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### Containedness

Containedness

intervals

interval
sets

interval
maps

element
sets

element
maps

`bool T::empty()const`

1

1

1

1

`bool is_empty(const T&)`

1

1

1

1

1

```bool contains(const T&, const P&)```
```bool within(const P&, const T&)```

This group of functions refers to containedness which should be fundamental to containers. The function `contains` is overloaded. It covers different kinds of containedness: Containedness of elements, segments, and sub containers.

Containedness

O(...)

Description

`bool T::empty()const`
`bool is_empty(const T&)`

O(1)

Returns `true`, if the container is empty, `false` otherwise.

```bool contains(const T&, const P&)```
```bool within(const P&, const T&)```

Returns `true`, if `super` container contains object `sub`.

where

n` = iterative_size(sub)`

m` = iterative_size(super)`

```// overload tables for
bool contains(const T& super, const P& sub)
bool   within(const P& sub, const T& super)

element containers:   interval containers:
T\P| e b s m          T\P| e i b p S M
--------+---          --------+-------
s | 1   1             S | 1 1     1
m | 1 1 1 1           M | 1 1 1 1 1 1
```

The overloads of `bool contains(const T& super, const P& sup)` cover various kinds of containedness. We can group them into a part (1) that checks if an element, a segment or a container of same kinds is contained in an element or interval container

```// (1) containedness of elements, segments or containers of same kind
T\P| e b s m          T\P| e i b p S M
---+--------          ---+------------
s | 1   1             S | 1 1     1
m |   1   1           M |     1 1   1
```

and another part (2) that checks the containedness of key objects, which can be elements an intervals or a sets.

```// (2) containedness of key objects.
T\P| e b s m          T\P| e i b p S M
---+--------          ---+------------
s | 1   1             S | 1 1     1
m | 1   1             M | 1 1     1
```

For type m = `icl::map`, a key element (m`::domain_type`) and an `std::set` (m`::set_type`) can be a key object.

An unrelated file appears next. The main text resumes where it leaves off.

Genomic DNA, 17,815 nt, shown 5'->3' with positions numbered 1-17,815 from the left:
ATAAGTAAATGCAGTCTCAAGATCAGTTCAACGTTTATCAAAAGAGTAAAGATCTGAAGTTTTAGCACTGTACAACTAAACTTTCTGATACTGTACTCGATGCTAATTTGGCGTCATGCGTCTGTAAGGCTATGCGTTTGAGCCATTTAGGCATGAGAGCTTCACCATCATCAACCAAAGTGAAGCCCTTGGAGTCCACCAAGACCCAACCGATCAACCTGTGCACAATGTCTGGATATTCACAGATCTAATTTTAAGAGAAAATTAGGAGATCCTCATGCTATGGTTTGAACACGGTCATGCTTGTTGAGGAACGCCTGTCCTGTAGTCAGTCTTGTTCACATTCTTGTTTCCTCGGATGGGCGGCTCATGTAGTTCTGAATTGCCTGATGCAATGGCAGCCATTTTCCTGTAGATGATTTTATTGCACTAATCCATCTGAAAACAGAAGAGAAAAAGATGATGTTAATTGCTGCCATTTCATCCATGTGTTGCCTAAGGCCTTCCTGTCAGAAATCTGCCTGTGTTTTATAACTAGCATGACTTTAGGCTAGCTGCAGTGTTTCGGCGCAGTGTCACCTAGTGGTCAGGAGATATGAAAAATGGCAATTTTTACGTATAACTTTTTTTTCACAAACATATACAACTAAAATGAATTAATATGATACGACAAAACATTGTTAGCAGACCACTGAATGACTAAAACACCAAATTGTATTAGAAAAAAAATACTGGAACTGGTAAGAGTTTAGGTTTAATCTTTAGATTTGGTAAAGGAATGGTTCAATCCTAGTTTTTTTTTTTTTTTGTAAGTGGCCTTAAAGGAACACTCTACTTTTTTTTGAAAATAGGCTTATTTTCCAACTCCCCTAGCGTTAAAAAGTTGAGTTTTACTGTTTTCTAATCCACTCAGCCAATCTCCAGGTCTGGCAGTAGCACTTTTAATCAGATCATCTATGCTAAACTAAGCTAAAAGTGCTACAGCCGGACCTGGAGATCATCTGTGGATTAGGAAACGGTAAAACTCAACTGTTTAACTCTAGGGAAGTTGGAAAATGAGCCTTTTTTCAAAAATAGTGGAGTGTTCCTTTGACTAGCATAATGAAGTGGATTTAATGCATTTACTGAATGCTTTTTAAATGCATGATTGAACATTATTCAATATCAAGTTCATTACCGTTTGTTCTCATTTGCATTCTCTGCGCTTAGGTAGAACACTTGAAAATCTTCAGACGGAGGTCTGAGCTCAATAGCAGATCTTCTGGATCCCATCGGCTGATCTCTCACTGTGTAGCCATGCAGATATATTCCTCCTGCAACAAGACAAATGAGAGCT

For an interval map type M, a key element (M`::domain_type`), an interval (M`::interval_type`) and an interval set, can be key objects.

Complexity characteristics for function ```bool contains(const T& super, const P& sub)const``` are given by the next tables where

```n = iterative_size(super);
m = iterative_size(sub); //if P is a container type
```

Table 1.19. Time Complexity for function contains on element containers

```bool contains(const T& super, const P& sub)```
```bool within(const P& sub, const T& super)```

domain
type

domain
mapping
type

std::set

icl::map

O(log n)

O(m log n)

`icl::map`

O(log n)

O(log n)

O(m log n)

O(m log n)

Table 1.20. Time Complexity for functions contains and within on interval containers

```bool contains(const T& super, const P& sub)```
```bool within(const P& sub, const T& super)```

domain
type

interval
type

domain
mapping
type

interval
mapping
type

interval
sets

interval
maps

interval_sets

`interval_set`

O(log n)

O(log n)

O(m log n)

`separate_interval_set`
`split_interval_set`

O(log n)

O(n)

O(m log n)

interval_maps

`interval_map`

O(log n)

O(log n)

O(log n)

O(log n)

O(m log n)

O(m log n)

`split_interval_map`

O(log n)

O(n)

O(log n)

O(n)

O(m log n)

O(m log n)

All overloads of containedness of containers in containers

```bool contains(const T& super, const P& sub)
bool   within(const P& sub, const T& super)
```

are of loglinear time: O(m log n). If both containers have same iterative_sizes so that m = n we have the worst case ( O(n log n) ). There is an alternative implementation that has a linear complexity of O(n+m). The loglinear implementation has been chosen, because it can be faster, if the container argument is small. In this case the loglinear implementation approaches logarithmic behavior, whereas the linear implementation stays linear.

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